Wednesday, March 19, 2014

19/31 March Madness In Perspective

I love college basketball.  For me, the best part of football season is that it brings basketball season closer. I watch LOTS of games, read posts on CBS, ESPN, Sports Illustrated, etc.  I talk with my sons and kids at school about games all the time. I'm pretty sure that there are boys who will tell their kids the best way to get Mrs. Day off topic in class was to bring up college hoops.

Particularly, my Iowa Hawkeyes.

It's no secret in the sports world that my Hawks took a nose dive at the end of the season. Like many others, I was often vocal in my opinion what was "wrong", what needed to be done, and why they lost another game they shouldn't have.

But then something happened that put the game into perspective.

Our coach, Fran McCaffrey, has four kids. His 13-year-old, Patrick, has a tumor on his thyroid that was discovered in early March.  They couldn't determine if the tumor was malignant or benign. Surgery to remove the tumor was scheduled for today, March 19th.  They will have to test it.

Sunday, known as Selection Sunday to college basketball fans, the Hawkeyes made the tournament as a play-in team, meaning they have to win to get in the field of 64. There was grumbling among some Hawk fans about the end of the season slide and how that "ruined" any seeding they had a chance at.


Until the news began getting around that Patrick's surgery was scheduled the same day as that game. Coach McCaffrey would, of course, be with his son. He flew with the team Monday to Dayton, Ohio where the game would be played, flew home Tuesday night to be with his family today. IF all went well, he would fly back to Dayton after surgery.

And suddenly, the game didn't matter.

Suddenly, it became "just a game" in the greater scheme of things and Hawk fans rallied around the coach and his family. Today, there have been tweets and Facebook posts from people everywhere. Opposing coaches, NBA players, sports writers and fans. There was even a hashtag  #teampat   all in support of a young man most don't know.  

Updates this afternoon let us know that Patrick's surgery went well. He is in good spirits (and my guess is, told his dad to go coach and get a win)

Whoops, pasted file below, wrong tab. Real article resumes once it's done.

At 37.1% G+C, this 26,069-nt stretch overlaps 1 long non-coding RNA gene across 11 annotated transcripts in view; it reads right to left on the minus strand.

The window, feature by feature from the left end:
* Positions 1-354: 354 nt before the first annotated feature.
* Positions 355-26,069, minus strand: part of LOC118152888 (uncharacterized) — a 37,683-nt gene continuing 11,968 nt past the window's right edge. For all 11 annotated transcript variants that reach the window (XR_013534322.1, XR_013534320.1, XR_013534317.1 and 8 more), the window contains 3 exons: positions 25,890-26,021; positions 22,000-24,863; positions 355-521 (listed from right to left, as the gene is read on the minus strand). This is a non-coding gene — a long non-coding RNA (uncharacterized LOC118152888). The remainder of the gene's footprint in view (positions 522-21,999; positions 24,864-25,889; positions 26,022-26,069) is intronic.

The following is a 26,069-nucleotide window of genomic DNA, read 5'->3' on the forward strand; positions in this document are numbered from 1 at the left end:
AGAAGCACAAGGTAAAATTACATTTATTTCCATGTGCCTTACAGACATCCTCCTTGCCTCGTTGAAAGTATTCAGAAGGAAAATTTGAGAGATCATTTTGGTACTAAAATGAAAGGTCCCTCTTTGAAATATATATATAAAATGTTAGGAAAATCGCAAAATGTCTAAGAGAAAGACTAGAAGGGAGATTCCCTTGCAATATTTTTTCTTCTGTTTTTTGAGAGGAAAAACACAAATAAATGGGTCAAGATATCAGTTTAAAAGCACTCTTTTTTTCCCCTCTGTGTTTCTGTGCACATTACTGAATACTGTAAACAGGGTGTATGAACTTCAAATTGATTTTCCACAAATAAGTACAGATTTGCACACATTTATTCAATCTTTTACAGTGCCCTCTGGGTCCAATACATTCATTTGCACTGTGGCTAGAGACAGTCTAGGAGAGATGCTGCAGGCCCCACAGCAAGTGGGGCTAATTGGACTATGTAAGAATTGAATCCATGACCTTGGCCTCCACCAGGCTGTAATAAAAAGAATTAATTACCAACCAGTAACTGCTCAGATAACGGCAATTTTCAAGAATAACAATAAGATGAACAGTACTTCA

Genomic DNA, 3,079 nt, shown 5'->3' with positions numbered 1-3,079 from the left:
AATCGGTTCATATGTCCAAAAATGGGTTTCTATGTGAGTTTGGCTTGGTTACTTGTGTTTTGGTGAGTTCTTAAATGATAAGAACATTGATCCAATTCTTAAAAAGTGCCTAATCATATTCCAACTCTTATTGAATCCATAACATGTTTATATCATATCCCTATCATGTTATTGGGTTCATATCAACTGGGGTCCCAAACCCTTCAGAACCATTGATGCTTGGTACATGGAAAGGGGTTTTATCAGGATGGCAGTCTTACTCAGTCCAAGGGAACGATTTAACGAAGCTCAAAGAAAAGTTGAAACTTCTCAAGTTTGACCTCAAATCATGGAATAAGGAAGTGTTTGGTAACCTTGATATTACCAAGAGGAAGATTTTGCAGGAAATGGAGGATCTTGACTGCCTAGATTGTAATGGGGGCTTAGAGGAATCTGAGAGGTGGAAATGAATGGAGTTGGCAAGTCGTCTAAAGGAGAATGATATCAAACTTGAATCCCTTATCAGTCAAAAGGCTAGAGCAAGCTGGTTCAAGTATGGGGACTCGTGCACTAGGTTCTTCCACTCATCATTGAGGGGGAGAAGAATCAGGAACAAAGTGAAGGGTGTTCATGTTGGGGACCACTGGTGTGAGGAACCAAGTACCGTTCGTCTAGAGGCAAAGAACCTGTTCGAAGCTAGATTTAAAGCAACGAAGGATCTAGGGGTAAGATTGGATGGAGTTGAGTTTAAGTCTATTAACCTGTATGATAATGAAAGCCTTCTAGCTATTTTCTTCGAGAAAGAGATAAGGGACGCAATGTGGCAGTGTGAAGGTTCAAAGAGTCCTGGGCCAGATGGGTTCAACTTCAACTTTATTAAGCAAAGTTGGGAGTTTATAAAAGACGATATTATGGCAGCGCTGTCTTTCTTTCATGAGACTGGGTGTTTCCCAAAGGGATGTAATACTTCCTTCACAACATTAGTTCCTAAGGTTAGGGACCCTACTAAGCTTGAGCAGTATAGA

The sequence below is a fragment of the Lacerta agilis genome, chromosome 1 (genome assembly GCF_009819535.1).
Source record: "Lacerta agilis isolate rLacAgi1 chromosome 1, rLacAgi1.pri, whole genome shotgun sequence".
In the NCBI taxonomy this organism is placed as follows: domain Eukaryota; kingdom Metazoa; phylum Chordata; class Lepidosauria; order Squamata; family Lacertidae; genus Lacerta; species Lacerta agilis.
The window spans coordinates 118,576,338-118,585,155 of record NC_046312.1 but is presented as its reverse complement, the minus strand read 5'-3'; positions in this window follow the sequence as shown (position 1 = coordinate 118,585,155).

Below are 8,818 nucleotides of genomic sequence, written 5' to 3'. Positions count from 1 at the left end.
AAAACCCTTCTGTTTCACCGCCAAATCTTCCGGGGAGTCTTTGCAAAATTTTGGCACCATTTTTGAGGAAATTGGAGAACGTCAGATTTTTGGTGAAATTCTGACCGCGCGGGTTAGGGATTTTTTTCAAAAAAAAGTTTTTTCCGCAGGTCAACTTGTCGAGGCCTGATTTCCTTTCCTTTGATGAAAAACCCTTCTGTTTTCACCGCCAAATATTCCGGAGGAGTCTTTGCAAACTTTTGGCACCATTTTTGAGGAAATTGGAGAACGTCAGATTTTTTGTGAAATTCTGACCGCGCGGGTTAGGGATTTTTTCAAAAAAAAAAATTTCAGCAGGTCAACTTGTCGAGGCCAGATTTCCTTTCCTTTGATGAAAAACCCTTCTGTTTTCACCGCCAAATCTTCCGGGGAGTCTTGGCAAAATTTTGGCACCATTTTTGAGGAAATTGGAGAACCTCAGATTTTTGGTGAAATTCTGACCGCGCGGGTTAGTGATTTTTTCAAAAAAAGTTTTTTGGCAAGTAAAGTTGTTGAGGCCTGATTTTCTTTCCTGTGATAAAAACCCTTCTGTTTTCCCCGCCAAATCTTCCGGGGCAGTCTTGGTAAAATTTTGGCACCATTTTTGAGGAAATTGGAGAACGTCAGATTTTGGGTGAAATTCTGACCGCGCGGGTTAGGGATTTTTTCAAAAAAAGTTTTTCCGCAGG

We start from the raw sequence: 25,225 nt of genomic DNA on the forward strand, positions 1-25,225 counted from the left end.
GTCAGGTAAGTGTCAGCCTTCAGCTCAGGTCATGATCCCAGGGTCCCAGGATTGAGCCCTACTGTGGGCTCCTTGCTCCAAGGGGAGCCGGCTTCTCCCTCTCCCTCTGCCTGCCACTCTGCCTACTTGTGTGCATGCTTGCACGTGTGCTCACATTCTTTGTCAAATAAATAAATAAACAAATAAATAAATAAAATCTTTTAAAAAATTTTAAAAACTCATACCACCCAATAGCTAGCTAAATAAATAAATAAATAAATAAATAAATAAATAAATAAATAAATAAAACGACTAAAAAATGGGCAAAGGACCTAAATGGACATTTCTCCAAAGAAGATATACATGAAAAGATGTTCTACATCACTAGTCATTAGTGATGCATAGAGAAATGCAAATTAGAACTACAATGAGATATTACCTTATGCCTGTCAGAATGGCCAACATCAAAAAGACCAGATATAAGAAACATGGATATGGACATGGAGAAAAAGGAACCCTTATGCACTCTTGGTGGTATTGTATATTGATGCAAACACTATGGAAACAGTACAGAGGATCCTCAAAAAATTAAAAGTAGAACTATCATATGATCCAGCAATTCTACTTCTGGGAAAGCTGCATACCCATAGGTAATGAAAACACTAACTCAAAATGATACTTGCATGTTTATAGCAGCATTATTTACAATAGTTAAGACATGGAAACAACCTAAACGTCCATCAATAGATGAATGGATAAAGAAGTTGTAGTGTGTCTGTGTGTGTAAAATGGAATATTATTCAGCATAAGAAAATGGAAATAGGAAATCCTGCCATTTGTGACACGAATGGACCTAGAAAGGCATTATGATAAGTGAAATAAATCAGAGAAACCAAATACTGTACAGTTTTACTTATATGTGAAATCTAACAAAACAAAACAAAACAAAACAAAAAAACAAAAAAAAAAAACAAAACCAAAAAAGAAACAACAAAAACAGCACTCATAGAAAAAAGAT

But, I won't watch tonight's game with the same attitude that I usually do. Tonight, I'll hug the grandkids who are staying with us, thankful they are healthy and thankful the rest are too. Tonight, I'll watch a game. And no matter the outcome, it won't be as important as the outcome of the tests on a young man's tumor.


  1. I am always moved by fans, players, coaches, and other professionals who demonstrate the real meaning of sportsmanship in moments like this. I have the fickleness of life and death on my mind, too, so this hit my heart just perfectly. Love the way you evolve throughout the piece.

  2. This really does bring life into right perspective! Hoping that the coach Fran's son will be okay.

  3. We are big U Conn fans in my house! I will keep coach McCaffery's son in my thoughts and prayers. The thought of facing a child's cancer is terrifying enough, but to have to do it publicly? Beyond my imagination. The game didn't matter, indeed.

  4. This story makes us all realize that life is precious and the games do not matter. Such a difficult time for Coach McCaffrey and his family.
    (PS - My daughter will be a Hawkeye this fall!)

  5. I am a basketball fan myself - sorry about your team's loss (and I say that sincerely even though I am from TN). Hopefully the coach had the biggest win of the day, though. I pray his son's surgery will result in his return to full and complete health. Such a great writing slice, bringing out so much empathy in the (this) reader.